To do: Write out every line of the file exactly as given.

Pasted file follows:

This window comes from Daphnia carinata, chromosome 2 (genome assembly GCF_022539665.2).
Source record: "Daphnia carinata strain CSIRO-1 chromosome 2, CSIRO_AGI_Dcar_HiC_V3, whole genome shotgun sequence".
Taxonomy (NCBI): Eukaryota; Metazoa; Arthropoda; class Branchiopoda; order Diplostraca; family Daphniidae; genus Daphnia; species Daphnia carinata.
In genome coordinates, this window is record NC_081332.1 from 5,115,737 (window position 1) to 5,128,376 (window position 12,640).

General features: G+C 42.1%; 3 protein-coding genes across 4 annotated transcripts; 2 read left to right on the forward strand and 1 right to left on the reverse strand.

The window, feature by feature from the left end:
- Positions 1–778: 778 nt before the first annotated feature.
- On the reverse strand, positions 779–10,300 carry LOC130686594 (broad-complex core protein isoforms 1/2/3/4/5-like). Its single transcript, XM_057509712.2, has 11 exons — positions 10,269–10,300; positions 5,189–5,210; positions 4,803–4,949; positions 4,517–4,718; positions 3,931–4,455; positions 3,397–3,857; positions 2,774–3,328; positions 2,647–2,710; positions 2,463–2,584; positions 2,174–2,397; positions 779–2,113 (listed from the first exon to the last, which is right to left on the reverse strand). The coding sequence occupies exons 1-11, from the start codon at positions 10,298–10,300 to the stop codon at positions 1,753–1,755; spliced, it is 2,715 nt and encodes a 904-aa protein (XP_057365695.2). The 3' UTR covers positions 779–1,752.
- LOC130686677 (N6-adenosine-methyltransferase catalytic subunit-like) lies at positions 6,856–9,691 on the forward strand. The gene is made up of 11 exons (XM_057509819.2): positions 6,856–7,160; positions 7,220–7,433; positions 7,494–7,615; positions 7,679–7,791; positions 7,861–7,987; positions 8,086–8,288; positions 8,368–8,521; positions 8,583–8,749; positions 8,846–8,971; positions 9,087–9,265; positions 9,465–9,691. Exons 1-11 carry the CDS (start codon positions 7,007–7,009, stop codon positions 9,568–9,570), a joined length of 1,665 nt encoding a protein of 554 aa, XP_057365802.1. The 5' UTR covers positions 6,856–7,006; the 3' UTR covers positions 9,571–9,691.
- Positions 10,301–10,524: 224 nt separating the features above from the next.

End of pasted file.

This window comes from Daphnia carinata, chromosome 2 (genome assembly GCF_022539665.2).
Source record: "Daphnia carinata strain CSIRO-1 chromosome 2, CSIRO_AGI_Dcar_HiC_V3, whole genome shotgun sequence".
Taxonomy (NCBI): Eukaryota; Metazoa; Arthropoda; class Branchiopoda; order Diplostraca; family Daphniidae; genus Daphnia; species Daphnia carinata.
In genome coordinates, this window is record NC_081332.1 from 5,115,737 (window position 1) to 5,128,376 (window position 12,640).

General features: G+C 42.1%; 3 protein-coding genes across 4 annotated transcripts; 2 read left to right on the forward strand and 1 right to left on the reverse strand.

The window, feature by feature from the left end:
- Positions 1–778: 778 nt before the first annotated feature.
- On the reverse strand, positions 779–10,300 carry LOC130686594 (broad-complex core protein isoforms 1/2/3/4/5-like). Its single transcript, XM_057509712.2, has 11 exons — positions 10,269–10,300; positions 5,189–5,210; positions 4,803–4,949; positions 4,517–4,718; positions 3,931–4,455; positions 3,397–3,857; positions 2,774–3,328; positions 2,647–2,710; positions 2,463–2,584; positions 2,174–2,397; positions 779–2,113 (listed from the first exon to the last, which is right to left on the reverse strand). The coding sequence occupies exons 1-11, from the start codon at positions 10,298–10,300 to the stop codon at positions 1,753–1,755; spliced, it is 2,715 nt and encodes a 904-aa protein (XP_057365695.2). The 3' UTR covers positions 779–1,752.
- LOC130686677 (N6-adenosine-methyltransferase catalytic subunit-like) lies at positions 6,856–9,691 on the forward strand. The gene is made up of 11 exons (XM_057509819.2): positions 6,856–7,160; positions 7,220–7,433; positions 7,494–7,615; positions 7,679–7,791; positions 7,861–7,987; positions 8,086–8,288; positions 8,368–8,521; positions 8,583–8,749; positions 8,846–8,971; positions 9,087–9,265; positions 9,465–9,691. Exons 1-11 carry the CDS (start codon positions 7,007–7,009, stop codon positions 9,568–9,570), a joined length of 1,665 nt encoding a protein of 554 aa, XP_057365802.1. The 5' UTR covers positions 6,856–7,006; the 3' UTR covers positions 9,571–9,691.
- Positions 10,301–10,524: 224 nt separating the features above from the next.